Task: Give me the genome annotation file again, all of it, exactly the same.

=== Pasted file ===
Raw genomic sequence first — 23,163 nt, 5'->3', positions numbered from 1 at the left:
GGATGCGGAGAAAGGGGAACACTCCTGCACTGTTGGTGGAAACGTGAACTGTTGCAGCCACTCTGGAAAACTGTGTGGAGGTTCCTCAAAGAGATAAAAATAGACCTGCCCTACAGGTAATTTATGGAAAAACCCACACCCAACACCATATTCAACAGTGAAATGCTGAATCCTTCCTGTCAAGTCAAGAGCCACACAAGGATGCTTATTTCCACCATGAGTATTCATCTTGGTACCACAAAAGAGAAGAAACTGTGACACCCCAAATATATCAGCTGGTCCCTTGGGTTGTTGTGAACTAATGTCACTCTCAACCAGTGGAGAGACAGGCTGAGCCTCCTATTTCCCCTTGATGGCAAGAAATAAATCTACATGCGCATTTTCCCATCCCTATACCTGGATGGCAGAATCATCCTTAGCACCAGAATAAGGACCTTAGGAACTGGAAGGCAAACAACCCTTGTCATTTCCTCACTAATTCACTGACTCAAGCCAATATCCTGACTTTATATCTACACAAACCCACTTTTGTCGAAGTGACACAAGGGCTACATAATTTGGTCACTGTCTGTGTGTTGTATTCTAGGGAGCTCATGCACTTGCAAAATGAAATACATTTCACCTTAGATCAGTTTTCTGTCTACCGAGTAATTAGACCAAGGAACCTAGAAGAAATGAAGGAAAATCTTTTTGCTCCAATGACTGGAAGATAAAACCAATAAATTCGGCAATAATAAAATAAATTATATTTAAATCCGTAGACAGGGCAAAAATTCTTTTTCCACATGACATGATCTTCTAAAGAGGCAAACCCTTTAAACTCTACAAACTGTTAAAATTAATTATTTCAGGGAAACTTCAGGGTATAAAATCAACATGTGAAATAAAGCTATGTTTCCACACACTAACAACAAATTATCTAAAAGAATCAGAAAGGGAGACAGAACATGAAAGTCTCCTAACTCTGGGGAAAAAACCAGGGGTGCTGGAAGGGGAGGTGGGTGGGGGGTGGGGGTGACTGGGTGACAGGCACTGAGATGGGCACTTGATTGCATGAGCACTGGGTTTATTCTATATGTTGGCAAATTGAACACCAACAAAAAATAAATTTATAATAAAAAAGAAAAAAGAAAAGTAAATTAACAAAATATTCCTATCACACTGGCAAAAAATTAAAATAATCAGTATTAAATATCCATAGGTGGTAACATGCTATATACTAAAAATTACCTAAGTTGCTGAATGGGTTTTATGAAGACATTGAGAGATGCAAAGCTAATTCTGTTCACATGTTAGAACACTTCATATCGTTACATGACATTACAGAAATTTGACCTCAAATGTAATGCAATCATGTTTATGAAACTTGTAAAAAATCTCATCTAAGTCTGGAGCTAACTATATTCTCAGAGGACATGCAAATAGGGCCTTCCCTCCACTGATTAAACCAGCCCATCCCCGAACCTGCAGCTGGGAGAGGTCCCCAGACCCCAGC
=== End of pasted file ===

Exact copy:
Raw genomic sequence first — 23,163 nt, 5'->3', positions numbered from 1 at the left:
GGATGCGGAGAAAGGGGAACACTCCTGCACTGTTGGTGGAAACGTGAACTGTTGCAGCCACTCTGGAAAACTGTGTGGAGGTTCCTCAAAGAGATAAAAATAGACCTGCCCTACAGGTAATTTATGGAAAAACCCACACCCAACACCATATTCAACAGTGAAATGCTGAATCCTTCCTGTCAAGTCAAGAGCCACACAAGGATGCTTATTTCCACCATGAGTATTCATCTTGGTACCACAAAAGAGAAGAAACTGTGACACCCCAAATATATCAGCTGGTCCCTTGGGTTGTTGTGAACTAATGTCACTCTCAACCAGTGGAGAGACAGGCTGAGCCTCCTATTTCCCCTTGATGGCAAGAAATAAATCTACATGCGCATTTTCCCATCCCTATACCTGGATGGCAGAATCATCCTTAGCACCAGAATAAGGACCTTAGGAACTGGAAGGCAAACAACCCTTGTCATTTCCTCACTAATTCACTGACTCAAGCCAATATCCTGACTTTATATCTACACAAACCCACTTTTGTCGAAGTGACACAAGGGCTACATAATTTGGTCACTGTCTGTGTGTTGTATTCTAGGGAGCTCATGCACTTGCAAAATGAAATACATTTCACCTTAGATCAGTTTTCTGTCTACCGAGTAATTAGACCAAGGAACCTAGAAGAAATGAAGGAAAATCTTTTTGCTCCAATGACTGGAAGATAAAACCAATAAATTCGGCAATAATAAAATAAATTATATTTAAATCCGTAGACAGGGCAAAAATTCTTTTTCCACATGACATGATCTTCTAAAGAGGCAAACCCTTTAAACTCTACAAACTGTTAAAATTAATTATTTCAGGGAAACTTCAGGGTATAAAATCAACATGTGAAATAAAGCTATGTTTCCACACACTAACAACAAATTATCTAAAAGAATCAGAAAGGGAGACAGAACATGAAAGTCTCCTAACTCTGGGGAAAAAACCAGGGGTGCTGGAAGGGGAGGTGGGTGGGGGGTGGGGGTGACTGGGTGACAGGCACTGAGATGGGCACTTGATTGCATGAGCACTGGGTTTATTCTATATGTTGGCAAATTGAACACCAACAAAAAATAAATTTATAATAAAAAAGAAAAAAGAAAAGTAAATTAACAAAATATTCCTATCACACTGGCAAAAAATTAAAATAATCAGTATTAAATATCCATAGGTGGTAACATGCTATATACTAAAAATTACCTAAGTTGCTGAATGGGTTTTATGAAGACATTGAGAGATGCAAAGCTAATTCTGTTCACATGTTAGAACACTTCATATCGTTACATGACATTACAGAAATTTGACCTCAAATGTAATGCAATCATGTTTATGAAACTTGTAAAAAATCTCATCTAAGTCTGGAGCTAACTATATTCTCAGAGGACATGCAAATAGGGCCTTCCCTCCACTGATTAAACCAGCCCATCCCCGAACCTGCAGCTGGGAGAGGTCCCCAGACCCCAGC